“Thinking Like an Editor” but on a Bigger Scale

The session “Thinking Like an Editor”, got me thinking before I even walked into the room, taught me a lot, then left me thinking long after I left.

This was the first time I have attended an academic conference on a collegiate level, and it really put how much I still have yet to learn into perspective. I walked into my session and just got the feeling that I was totally surrounded by upperclassmen, because well, it was for editors. Not to mention the fact that one of the tips we were given was to be nice to the freshmen and give them a fair chance to do great things. I guess I have to thank my upperclassmen editors for following that one.

Besides giving me a wake-up call, there were dozens of helpful tips from speaker Bill Elsen, a retired member of The Washington Post. His knowledge ranged from organizational strategies to what it truly means to be a successful leader as he saw it. Let me tell you, organizing a newspaper is easily one of the most challenging things to do, and being a leader is far easier said than done. The fact of the matter is, that no one can tell you exactly how to do these things.

What stuck with me are two things he said absolutely every editor should be, and that is flexible and versatile. When it comes to being an editor, flexibility takes on a variety of meanings. First, your schedule must be flexible, as news happens any time of the day or week. Editors must also be flexible in the way they handle situations. A writer could flake out on a story, an administrator could call angry about something that ran in the latest issue, files could get lost, and these are just the typical of the situations that require a need to adjust and move forward.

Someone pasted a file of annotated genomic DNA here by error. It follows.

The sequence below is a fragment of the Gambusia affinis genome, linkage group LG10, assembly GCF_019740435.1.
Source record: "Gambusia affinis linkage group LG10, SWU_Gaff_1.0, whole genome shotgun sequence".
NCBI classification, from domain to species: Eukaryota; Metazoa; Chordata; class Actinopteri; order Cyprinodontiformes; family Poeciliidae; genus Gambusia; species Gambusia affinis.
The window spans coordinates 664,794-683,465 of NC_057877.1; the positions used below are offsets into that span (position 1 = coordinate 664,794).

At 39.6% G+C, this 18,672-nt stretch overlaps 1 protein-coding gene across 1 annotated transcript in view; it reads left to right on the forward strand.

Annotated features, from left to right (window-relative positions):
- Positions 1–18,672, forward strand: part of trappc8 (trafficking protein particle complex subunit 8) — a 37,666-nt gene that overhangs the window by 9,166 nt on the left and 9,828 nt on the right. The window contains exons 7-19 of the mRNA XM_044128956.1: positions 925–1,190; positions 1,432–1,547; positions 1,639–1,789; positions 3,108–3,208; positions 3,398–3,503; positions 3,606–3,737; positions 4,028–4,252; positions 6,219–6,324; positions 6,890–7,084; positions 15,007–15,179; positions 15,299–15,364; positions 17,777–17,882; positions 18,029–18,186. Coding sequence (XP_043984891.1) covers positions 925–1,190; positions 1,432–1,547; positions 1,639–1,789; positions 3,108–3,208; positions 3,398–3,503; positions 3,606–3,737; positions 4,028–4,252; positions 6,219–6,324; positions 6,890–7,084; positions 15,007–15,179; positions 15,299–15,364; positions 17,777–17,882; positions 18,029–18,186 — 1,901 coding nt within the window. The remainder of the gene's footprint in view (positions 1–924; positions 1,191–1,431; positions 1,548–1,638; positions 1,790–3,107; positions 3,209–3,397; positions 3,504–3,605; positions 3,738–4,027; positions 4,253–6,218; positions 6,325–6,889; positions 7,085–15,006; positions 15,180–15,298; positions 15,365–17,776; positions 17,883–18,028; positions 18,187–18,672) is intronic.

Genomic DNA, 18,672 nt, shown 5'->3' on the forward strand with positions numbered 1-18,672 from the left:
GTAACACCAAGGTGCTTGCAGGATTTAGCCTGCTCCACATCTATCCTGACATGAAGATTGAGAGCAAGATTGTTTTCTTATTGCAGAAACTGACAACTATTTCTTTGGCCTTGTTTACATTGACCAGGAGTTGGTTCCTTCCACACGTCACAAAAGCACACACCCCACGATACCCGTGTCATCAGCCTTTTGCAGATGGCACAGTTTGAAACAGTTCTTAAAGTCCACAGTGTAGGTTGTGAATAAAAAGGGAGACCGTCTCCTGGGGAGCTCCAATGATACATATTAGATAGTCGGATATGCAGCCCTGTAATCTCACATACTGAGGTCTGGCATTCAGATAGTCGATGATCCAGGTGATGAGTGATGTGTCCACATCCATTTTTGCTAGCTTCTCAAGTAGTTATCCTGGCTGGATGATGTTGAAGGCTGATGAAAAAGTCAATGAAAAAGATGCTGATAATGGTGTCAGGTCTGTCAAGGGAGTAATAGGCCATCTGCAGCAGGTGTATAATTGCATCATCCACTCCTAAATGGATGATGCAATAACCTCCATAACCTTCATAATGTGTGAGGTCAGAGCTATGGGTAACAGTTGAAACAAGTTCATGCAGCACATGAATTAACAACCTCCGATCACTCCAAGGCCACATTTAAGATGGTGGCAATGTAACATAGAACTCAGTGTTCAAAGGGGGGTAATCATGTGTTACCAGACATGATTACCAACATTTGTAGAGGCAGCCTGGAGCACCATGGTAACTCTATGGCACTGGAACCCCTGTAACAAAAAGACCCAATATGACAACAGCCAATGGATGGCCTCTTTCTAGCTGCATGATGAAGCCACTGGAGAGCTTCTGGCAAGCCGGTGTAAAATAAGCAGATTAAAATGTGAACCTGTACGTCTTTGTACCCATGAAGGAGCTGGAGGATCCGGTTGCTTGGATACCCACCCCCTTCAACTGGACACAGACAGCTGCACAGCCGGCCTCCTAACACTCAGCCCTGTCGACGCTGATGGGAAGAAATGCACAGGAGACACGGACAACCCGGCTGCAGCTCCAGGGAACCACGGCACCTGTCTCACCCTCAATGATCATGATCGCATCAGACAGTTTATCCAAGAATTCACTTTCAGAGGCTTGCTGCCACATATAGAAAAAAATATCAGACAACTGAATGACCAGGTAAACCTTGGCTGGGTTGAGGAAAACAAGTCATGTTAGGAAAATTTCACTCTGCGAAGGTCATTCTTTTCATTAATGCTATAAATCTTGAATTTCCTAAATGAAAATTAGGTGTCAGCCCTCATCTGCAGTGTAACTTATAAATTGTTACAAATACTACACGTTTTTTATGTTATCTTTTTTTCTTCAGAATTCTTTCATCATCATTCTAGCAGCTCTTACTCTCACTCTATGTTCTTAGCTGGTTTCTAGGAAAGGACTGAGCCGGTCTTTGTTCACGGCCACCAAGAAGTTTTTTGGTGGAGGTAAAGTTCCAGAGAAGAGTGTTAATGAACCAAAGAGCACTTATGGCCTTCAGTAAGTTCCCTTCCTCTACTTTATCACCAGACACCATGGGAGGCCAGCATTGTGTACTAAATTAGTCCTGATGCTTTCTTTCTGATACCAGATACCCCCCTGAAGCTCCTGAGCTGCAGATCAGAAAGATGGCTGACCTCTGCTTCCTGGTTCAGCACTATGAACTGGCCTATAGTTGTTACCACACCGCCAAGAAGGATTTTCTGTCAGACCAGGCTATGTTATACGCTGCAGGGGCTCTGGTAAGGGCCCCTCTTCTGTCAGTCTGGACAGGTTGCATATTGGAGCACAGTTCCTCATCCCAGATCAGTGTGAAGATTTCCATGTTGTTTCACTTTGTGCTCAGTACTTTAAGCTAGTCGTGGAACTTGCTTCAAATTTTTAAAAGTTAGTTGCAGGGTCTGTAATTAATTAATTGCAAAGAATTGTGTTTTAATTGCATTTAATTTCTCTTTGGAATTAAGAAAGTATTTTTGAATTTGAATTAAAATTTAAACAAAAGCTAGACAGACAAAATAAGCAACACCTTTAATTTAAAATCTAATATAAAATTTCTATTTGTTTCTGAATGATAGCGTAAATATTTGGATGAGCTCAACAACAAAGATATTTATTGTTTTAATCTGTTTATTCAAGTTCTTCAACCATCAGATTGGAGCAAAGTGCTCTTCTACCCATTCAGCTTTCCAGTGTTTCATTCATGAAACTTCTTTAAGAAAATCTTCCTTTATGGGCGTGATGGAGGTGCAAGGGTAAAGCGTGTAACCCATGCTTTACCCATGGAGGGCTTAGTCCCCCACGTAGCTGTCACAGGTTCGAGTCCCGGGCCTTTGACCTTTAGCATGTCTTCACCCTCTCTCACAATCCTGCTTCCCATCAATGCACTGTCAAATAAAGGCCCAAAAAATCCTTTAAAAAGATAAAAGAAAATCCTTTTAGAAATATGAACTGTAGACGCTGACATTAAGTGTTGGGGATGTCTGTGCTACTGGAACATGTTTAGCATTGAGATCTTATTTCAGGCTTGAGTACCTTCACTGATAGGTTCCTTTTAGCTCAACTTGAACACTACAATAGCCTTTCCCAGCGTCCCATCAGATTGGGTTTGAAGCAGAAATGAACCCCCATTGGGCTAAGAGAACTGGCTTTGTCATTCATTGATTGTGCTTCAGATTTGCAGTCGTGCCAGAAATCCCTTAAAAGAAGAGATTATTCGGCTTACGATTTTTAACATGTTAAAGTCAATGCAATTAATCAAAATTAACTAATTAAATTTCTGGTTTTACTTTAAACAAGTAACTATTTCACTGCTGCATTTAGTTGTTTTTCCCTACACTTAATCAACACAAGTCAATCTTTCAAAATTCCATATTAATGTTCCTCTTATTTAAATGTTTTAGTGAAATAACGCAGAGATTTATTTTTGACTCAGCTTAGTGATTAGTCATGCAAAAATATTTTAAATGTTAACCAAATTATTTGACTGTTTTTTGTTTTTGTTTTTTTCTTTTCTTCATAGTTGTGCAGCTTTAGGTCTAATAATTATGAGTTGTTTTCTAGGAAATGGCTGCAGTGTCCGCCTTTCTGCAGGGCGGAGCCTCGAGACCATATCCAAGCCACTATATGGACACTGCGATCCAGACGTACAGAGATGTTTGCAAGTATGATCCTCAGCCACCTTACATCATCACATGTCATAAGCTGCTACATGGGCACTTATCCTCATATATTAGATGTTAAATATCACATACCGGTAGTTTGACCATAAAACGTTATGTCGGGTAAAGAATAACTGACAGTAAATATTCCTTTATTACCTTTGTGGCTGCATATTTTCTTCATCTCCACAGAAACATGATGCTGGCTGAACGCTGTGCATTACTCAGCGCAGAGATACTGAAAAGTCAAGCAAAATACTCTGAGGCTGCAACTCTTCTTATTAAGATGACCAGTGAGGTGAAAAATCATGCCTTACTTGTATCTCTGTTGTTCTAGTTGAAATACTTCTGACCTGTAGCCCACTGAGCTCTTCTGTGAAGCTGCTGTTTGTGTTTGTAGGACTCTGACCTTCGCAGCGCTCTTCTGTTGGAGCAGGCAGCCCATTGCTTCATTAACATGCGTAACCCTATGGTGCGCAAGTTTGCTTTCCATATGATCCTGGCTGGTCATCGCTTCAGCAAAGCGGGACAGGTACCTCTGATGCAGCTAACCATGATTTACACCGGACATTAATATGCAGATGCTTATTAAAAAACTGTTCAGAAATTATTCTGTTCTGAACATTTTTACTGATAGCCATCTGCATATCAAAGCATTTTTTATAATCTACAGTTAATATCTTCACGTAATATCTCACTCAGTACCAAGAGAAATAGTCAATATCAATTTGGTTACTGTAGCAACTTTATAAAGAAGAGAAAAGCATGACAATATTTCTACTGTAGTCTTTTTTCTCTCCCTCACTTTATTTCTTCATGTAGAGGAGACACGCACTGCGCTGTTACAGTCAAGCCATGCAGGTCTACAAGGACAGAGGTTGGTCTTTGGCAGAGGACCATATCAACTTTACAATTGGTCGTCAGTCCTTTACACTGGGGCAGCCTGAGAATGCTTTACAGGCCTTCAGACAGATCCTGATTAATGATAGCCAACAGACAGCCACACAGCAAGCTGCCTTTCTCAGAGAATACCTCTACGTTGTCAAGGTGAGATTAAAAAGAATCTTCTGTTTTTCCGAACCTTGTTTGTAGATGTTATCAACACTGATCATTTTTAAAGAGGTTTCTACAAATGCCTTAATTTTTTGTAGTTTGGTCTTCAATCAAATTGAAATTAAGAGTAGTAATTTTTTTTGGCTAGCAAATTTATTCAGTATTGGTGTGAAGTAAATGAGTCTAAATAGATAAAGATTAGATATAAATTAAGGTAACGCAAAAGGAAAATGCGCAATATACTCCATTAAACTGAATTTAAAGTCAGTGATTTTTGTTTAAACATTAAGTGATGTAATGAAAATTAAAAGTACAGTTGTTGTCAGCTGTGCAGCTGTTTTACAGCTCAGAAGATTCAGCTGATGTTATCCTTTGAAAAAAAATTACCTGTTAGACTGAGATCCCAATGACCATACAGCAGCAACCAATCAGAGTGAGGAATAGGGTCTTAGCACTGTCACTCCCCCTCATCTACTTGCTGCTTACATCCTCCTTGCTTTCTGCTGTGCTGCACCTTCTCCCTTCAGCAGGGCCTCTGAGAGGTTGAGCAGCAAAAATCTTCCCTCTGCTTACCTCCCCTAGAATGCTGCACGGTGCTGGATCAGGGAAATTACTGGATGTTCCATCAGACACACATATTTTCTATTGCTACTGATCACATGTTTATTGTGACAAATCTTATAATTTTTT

Versatility comes into play because as the editor, the staff is going to look to you as the person with all the answers. Editors need to know more than how to check for grammar and AP style, they need to know how to write, shoot video/photos, post content, edit, design, and more. Obviously they are not a one-man show, but having a general knowing and being able to answer anyone’s questions as readily as possible is becoming essential in media today.

More than anything, being an editor is a commitment. Actually, taking on responsibility for anything that you personally value and consider great is a commitment. Responsibility of any kind requires that same flexibility and versatility I discussed early, so apply this post to whatever you would like. The session talked about a lot of technicalities of management and strategies that I won’t bore you with, but it all boiled down to having the drive, and maybe spark of insanity, to dedicate a part of yourself to something like this.

These sessions have great advice to offer, but you can take away so much more than what is put directly in front of you, and as journalists that is what we should strive to do.